Earlier this year, tragedy struck Kenya when a group of armed militants assaulted a mall along Kenya’s northern border. Over the course of a two-day standoff, 68 people were killed. Coming as it did right before the government shutdown, the Kenyan mall attack did not see much coverage in U.S. news. It may be discouraging, but it’s unsurprising. Americans consistently tune in for terrorism linked to the U.S., but care significantly less about parts of the world they don’t feel are important.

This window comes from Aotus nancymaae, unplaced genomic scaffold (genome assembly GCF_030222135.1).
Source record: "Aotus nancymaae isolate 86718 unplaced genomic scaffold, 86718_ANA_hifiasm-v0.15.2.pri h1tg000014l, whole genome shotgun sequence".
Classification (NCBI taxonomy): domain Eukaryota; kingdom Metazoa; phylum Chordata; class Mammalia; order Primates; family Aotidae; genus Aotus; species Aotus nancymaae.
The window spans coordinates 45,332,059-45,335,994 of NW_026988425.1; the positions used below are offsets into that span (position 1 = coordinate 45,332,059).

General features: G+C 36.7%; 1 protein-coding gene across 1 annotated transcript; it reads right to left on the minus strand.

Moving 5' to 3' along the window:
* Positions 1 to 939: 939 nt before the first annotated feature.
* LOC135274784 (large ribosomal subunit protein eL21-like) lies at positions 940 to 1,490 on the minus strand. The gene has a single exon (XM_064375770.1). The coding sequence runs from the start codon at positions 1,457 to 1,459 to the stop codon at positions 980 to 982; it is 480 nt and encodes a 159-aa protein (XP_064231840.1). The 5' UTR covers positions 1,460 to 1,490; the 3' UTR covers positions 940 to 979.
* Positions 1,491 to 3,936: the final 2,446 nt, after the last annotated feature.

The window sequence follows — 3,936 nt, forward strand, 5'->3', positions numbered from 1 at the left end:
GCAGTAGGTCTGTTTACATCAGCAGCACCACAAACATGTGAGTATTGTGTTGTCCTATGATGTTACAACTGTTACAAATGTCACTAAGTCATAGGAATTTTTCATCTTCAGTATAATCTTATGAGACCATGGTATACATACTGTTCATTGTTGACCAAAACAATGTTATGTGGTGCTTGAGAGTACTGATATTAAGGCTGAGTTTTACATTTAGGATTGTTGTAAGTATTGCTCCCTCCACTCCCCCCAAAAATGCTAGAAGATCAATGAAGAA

This attack didn’t only matter to Kenya, though. As former counterinsurgency strategy specialist David Kilcullen argued when he came to Northwestern, such conflicts will only grow more frequent as the global population gets concentrated in small areas. And as long as America remains the pre-eminent global power, our troops will go where conflict is. Understanding what global terrorism is, and how the United States intends to respond to it, is going to become increasingly important in the next few years.